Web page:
Relationship of pulmonary arteries to the corresponding bronchi (Right: Anterior to the mainstem bronchus; Left: Superior to the mainstem bronchus): RALS.

Bronchial circulation

Overview of bronchial circulation
Vessels Anatomy Characteristics
Bronchial arteries
Bronchial veins
  • Drain deoxygenated blood from hilar structures and conducting zone structures

Lymphatics

  • Lymphatic vessels drain the entire respiratory tree (lymphatic vessels are not present in the pulmonary alveoli)
  • Intrapulmonary nodes → bronchopulmonary nodes → tracheobronchial nodes → paratracheal nodes → bronchomediastinal nodes and trunks → thoracic duct on the left and right lymphatic duct on the right

Innervation (pulmonary plexus)

Conducting zone

Respiratory zone [1]

Respiratory bronchioles

Pulmonary alveoli

Pulmonary surfactant produced by type II pneumocytes reduces the surface tension of the thin layer of water that covers the pulmonary epithelium, thereby preventing alveolar collapse at end-expiration, increasing compliance, and reducing the work of breathing!

The presence on microscopy of hemosiderin-laden macrophages of lung tissue indicates alveolar hemorrhage or pulmonary edema.

Deposition and clearance of inhaled particles

Inhaled particles within the respiratory tree are cleared by different means depending on their size.

Overview
Particle size Deposit into Clearance via
Small (< 3 μm)

Alveoli

Alveolar macrophages
Medium (3–10 μm) Trachea and/or bronchi Mucociliary clearance
Large (≥ 10 μm) Nasal cavity Nasal hair (vibrissae)

The main function of the lung is the absorption of oxygen into the blood and the release of carbon dioxide into the air.

Overview of embryology [3]
Developmental stage Description Clinical significance

Embryonic period
(
weeks 4–7)

  • Lung bud at the distal end of the respiratory diverticulum develops into:

Pseudoglandular period

(weeks 5–17)

Canalicular period
(weeks 16–25)

Saccular period
(weeks 26–birth)

  • Development of terminal sacs (thin-walled alveoli separated by primary septa) from alveolar ducts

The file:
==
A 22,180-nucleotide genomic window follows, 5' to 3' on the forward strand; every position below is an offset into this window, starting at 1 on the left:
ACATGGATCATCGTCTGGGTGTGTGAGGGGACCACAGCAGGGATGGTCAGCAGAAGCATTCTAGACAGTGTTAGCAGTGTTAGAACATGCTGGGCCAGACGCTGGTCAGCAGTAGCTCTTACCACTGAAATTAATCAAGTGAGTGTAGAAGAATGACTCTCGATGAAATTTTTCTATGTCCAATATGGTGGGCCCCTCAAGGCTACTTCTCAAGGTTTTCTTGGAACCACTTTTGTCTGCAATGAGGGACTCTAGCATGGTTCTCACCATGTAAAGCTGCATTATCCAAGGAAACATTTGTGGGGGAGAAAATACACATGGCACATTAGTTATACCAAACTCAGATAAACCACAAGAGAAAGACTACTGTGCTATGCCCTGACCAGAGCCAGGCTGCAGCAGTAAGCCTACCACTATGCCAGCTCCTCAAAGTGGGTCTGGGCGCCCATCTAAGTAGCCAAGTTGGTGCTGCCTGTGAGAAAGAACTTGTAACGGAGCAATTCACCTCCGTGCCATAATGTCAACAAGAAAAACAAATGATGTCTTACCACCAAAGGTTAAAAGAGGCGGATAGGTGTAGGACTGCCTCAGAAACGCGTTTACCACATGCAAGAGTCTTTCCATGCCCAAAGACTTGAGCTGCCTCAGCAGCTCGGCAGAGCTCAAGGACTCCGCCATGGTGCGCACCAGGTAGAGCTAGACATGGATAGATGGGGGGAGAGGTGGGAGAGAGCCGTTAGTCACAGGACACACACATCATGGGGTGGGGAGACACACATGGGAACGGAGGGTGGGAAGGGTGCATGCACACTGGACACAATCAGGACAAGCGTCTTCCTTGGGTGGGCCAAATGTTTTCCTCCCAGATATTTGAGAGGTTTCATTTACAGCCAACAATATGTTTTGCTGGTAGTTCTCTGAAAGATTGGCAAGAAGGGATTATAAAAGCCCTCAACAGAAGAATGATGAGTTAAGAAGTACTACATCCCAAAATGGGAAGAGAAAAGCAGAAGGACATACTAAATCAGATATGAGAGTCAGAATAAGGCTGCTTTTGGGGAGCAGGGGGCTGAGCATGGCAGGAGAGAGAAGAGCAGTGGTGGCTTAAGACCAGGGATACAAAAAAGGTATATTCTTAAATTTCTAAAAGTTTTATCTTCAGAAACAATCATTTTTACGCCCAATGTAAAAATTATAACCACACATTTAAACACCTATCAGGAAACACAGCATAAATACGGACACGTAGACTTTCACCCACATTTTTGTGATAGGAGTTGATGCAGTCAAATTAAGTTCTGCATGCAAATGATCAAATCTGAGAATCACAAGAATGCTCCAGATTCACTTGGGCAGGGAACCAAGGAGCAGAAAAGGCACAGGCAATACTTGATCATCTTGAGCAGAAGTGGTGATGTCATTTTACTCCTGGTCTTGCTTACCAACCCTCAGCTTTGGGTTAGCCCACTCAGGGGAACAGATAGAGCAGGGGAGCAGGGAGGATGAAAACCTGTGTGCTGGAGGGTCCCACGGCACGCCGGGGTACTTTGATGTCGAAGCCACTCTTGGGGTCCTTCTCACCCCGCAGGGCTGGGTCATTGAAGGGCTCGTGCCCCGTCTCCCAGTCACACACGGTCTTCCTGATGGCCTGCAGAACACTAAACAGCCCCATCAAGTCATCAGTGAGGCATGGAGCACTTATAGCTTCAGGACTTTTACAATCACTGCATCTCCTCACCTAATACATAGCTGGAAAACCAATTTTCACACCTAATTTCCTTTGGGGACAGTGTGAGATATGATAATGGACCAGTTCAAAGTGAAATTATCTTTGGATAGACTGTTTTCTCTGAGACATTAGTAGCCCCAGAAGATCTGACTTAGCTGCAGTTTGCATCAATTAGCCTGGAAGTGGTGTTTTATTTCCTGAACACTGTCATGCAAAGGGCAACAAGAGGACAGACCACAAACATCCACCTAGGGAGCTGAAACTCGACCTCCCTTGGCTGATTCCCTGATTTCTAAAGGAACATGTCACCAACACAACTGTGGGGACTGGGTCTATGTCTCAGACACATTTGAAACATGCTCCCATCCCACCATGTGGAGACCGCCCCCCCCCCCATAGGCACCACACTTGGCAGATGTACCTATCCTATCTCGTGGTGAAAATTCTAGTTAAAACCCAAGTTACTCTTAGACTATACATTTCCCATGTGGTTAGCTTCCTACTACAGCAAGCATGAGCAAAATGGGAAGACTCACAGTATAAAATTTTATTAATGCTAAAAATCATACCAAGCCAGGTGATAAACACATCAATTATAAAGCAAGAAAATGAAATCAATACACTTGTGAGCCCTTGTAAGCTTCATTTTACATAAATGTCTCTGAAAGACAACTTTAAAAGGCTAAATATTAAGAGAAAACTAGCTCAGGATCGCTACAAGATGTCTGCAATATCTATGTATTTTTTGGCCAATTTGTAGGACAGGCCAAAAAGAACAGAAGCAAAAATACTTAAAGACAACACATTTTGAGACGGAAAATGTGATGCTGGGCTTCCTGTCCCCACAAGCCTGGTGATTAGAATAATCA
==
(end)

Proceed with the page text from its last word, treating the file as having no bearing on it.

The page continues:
• Fetus can breathe outside the uterus from about 24–25 weeks of gestation with intensive care.

Alveolar period
(week 36–8 years)

  • Development of:
    • Mature type II pneumocytes
    • Definitive alveoli (separated by secondary septa) from terminal sacs

  1. 18.1 Phases of Lung Development. http://www.embryology.ch/anglais/rrespiratory/phasen06.html. Updated: January 1, 2018. Accessed: December 15, 2018.
  2. Reuter S, Moser C, Baack M. Respiratory distress in the newborn. Pediatr Rev. 2014; 35 (10): p.417-429. doi: 10.1542/pir.35-10-417 . | Open in Read by QxMD
  3. Functions of the Respiratory Portion. https://www.histology.leeds.ac.uk/respiratory/respiratory.php. . Accessed: December 15, 2018.
  4. Reid AT, Sutanto EN, Chander-Veerati P, et al. Ground zero—the airway epithelium. Elsevier ; 2019 : p. 61-98
  5. Standring S. Gray's Anatomy: The Anatomical Basis of Clinical Practice. Elsevier Health Sciences ; 2016
  6. Kasper DL, Fauci AS, Hauser SL, Longo DL, Lameson JL, Loscalzo J. Harrison's Principles of Internal Medicine. McGraw-Hill Education ; 2015
  7. Alraiyes AH, Thompson P, Thammasitboon S. Biot's respiration in a chronic opioid user: Improved with adaptive-servo ventilation. Am J Respir Crit Care Med. 2011; 183 . doi: 10.1164/ajrccm-conference.2011.183.1_meetingabstracts.a5279 . | Open in Read by QxMD